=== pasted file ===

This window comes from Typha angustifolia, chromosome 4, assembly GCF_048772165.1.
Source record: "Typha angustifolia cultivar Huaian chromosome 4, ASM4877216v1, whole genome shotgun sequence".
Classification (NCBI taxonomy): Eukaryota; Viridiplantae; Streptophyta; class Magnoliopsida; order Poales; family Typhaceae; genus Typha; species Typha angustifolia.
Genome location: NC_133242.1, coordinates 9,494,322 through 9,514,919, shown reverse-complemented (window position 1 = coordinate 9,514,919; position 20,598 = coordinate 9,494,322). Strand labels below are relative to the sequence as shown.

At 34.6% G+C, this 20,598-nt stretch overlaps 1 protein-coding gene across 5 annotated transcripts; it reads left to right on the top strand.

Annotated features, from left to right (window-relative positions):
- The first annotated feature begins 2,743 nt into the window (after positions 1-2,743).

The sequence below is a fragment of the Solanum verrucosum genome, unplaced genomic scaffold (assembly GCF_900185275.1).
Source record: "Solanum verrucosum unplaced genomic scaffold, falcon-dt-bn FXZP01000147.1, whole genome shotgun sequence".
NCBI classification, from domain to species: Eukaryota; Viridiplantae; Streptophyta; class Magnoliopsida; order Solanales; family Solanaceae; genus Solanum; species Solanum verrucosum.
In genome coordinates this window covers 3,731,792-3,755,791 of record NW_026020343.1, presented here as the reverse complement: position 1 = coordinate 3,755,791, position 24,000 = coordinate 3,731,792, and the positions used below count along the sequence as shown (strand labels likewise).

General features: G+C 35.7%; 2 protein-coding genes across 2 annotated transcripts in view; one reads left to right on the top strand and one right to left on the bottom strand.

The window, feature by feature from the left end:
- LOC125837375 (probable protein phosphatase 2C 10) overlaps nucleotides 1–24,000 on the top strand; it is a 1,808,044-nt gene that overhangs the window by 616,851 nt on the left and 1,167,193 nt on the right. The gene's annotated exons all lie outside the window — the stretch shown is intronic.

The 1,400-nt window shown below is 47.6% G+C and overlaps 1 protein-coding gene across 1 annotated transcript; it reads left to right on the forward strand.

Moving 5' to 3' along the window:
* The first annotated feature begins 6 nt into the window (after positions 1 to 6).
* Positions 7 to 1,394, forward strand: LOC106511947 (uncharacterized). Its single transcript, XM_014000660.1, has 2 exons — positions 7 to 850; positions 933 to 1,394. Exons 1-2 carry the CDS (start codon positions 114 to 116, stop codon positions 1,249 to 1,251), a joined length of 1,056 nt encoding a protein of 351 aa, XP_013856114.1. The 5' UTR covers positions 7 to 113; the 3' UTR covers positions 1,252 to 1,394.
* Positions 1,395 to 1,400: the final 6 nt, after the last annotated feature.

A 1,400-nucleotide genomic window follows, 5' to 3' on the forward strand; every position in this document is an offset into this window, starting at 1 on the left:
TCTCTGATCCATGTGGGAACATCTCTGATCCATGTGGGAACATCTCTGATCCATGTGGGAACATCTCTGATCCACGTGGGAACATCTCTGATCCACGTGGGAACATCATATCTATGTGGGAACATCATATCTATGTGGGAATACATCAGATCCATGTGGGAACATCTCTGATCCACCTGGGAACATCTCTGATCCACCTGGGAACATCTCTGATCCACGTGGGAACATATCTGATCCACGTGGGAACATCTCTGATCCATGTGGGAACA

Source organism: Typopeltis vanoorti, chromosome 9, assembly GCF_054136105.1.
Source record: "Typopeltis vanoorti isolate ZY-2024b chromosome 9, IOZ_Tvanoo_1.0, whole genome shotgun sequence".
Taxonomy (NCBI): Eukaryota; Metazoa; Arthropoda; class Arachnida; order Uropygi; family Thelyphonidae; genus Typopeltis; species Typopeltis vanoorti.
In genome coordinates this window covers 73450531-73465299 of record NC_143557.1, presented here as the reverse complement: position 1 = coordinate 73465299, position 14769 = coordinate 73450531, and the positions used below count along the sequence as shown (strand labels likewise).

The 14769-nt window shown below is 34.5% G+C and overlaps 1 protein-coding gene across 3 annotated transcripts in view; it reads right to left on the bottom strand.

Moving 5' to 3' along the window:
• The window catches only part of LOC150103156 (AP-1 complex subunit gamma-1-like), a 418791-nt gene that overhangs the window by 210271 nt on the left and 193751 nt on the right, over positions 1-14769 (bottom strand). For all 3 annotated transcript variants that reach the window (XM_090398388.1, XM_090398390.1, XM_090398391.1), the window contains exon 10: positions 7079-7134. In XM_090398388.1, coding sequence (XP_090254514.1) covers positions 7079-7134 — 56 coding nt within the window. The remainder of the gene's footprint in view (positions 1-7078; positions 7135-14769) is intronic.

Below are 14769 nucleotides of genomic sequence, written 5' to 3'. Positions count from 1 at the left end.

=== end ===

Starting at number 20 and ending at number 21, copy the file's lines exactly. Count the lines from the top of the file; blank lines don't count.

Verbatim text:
A 1,400-nucleotide genomic window follows, 5' to 3' on the forward strand; every position in this document is an offset into this window, starting at 1 on the left:
TCTCTGATCCATGTGGGAACATCTCTGATCCATGTGGGAACATCTCTGATCCATGTGGGAACATCTCTGATCCACGTGGGAACATCTCTGATCCACGTGGGAACATCATATCTATGTGGGAACATCATATCTATGTGGGAATACATCAGATCCATGTGGGAACATCTCTGATCCACCTGGGAACATCTCTGATCCACCTGGGAACATCTCTGATCCACGTGGGAACATATCTGATCCACGTGGGAACATCTCTGATCCATGTGGGAACA